Arthur C. Brooks wrote a recent New York Times op-ed piece that is well worth your time to read. In his article “Our Culture of Contempt” he captured the essence of the division and fighting in America. Allow me to note some of his high points and offer my own conclusion.
No one would argue that we are a divided country. (It’s one of the few things we don’t disagree on.) Research is showing that we have not been this politically polarized since the Civil War. Even as families divided over the issue of slavery in the 19th century, families today are divided over whether Trump is a great leader or a buffoon. Or the issue of guns … or immigration … or whatever Republicans and Democrats will be haggling over next week.
Let me ask you a question: what drives your ideology or political views? The driving force behind your beliefs is likely love: love for God, love for others, and maybe a love for justice. Guess what? Your opponents on the other side could say the same thing. They hold their opposing views because of their love for God, love for others, and love for justice!
A problem grows out of this. If you are opposed to my love-based views, then you must be motivated by hate. As Brooks points out, that attitude moves us way beyond a lack of civility. We view the other side with contempt. Mean, nasty, ugly contempt.
How can we ever have a constructive conversation when we’re fueled by contempt? And if the other side carries an equal amount of contempt for us, well, we come to more than a stalemate; we eventually come to blows.
Brooks offers some practical ways to move forward.
- Stop listening to the “rhetorical dope peddlers.” Hearing the news is one thing; hearing it spun by someone who’s paid to be controversial or keep the waters of contempt stirred is quite another.
- Commit to never treat others with contempt (even if we think they deserve it.) This is a good point from Brooks, but I’m grieved over the many friends who don’t think this applies to them. I have too many social media friends who decry the contemptuous attitude of “the other side,” WHILE REMAINING BLIND TO THEIR OWN CONTEMPT.”
- If you’ve been contemptuous in the past, make amends.
- When people treat you with contempt, don’t respond in kind. Rather “respond with warmheatedness and good humor.”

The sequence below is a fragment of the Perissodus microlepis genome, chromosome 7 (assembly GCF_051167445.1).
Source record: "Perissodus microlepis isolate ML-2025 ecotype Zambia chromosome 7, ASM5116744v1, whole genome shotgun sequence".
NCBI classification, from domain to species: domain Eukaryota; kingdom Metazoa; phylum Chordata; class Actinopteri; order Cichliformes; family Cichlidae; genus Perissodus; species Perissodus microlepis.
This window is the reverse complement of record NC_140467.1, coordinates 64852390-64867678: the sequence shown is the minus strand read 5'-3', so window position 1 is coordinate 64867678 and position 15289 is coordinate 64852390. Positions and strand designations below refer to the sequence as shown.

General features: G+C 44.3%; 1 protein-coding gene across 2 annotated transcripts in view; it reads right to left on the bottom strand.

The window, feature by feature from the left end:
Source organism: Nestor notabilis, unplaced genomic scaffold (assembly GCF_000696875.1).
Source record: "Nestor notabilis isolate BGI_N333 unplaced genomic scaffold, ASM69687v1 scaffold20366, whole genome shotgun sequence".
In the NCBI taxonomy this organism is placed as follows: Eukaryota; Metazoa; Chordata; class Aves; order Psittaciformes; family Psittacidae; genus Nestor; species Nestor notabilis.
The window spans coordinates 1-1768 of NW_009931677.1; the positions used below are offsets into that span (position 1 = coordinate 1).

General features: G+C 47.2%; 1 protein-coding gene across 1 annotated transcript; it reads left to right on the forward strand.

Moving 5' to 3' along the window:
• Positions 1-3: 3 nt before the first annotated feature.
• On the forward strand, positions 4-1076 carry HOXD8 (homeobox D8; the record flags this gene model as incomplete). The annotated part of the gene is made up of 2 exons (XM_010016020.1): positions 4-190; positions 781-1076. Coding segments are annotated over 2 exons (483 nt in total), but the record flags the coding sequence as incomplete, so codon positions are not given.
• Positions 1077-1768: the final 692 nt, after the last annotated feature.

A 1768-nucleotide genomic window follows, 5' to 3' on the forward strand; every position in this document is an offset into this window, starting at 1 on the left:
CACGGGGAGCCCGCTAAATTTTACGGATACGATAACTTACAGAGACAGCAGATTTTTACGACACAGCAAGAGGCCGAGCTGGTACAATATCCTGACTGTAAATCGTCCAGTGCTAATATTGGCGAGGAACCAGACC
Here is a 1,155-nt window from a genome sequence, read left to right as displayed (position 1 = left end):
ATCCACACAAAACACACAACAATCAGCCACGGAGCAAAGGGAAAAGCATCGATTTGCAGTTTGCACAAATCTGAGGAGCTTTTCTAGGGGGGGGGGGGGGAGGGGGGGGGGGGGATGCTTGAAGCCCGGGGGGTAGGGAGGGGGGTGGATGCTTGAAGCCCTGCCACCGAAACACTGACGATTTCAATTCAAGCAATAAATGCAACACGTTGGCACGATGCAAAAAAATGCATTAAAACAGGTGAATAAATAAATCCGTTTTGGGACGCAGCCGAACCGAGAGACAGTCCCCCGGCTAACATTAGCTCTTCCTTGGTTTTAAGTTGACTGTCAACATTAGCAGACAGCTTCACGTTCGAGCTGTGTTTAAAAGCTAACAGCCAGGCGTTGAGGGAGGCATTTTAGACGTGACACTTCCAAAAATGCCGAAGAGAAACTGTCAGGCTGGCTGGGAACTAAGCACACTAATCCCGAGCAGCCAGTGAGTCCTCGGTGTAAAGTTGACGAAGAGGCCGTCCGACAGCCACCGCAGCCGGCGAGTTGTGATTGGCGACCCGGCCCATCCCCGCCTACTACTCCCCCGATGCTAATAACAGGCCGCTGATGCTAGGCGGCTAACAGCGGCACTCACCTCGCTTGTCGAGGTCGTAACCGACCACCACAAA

This is where the church in America can rise up and have a great influence on our culture.
Believers can have convictions and take a stand, but we must, first of all, be doubly-sure our convictions are grounded in Scripture. But how we express those convictions can turn the tide in our political landscape.
You say your ideology is grounded in love for God and love for others? Great. Make sure that includes love for those on the other side.
“But to you who are listening I say: Love your enemies, do good to those who hate you, 28 bless those who curse you, pray for those who mistreat you.” (Luke 6:27-28).
The early church did not turn the Roman Empire upside-down by its theology. The Christians lived their theology. The gospel infused their lives. Unbelievers saw firsthand the love of God because they saw His love in how the early Christians lived and responded to opposition.
Christians, we will never make a difference if we speak disparagingly of the other side. Even when we make a joke and then excuse it by saying “I was only kidding,” we’ve blown any chance of having a positive impact. We Christians are too much like the world when it comes to expressing our political views. We make ourselves feel better by joining with like-minded people and ranting against our opponents. But in the end, all we’ve done is rant.
When will those of us in the church stop ranting and start listening? When will we set aside our political slogans and memes and talk with the other side with civility and … uh-oh, love?
- “My dear brothers and sisters, take note of this: Everyone should be quick to listen, slow to speak and slow to become angry, because human anger does not produce the righteousness that God desires” (Jas. 1:19-20).
- “Remind the people to be subject to rulers and authorities, to be obedient, to be ready to do whatever is good, to slander no one, to be peaceable and considerate, and always to be gentle toward everyone” (Titus 3:1-2).
What can you do to reflect Christ in our national political debate?
- When others start slinging mud, don’t join in. It takes a lot of the fun out of throwing mud if no one participates.
- When you’re tempted to “go off” on the idiocy of someone on the other side, pray instead. Pray for your own attitude. Pray for the person. Seriously. Pray.
- Listen. Don’t worry; they won’t likely convert you. But learn to hear what motivates their hearts, and in the process, you earn the right to be heard.
- Speak about what you’re for instead of just blustering about what you’re against.
- Bathe everything—your words, your attitude, your prayers for the other person—with love. Let your love for Christ be seen in your love for the other side.
“Above all, love each other deeply, because love covers over a multitude of sins” (1 Pet. 4:8).
Frankly, to do anything less than what is called for in the passages I’ve mentioned is to be outside the will of God. And no political tirade or dig at the other side is worth that.
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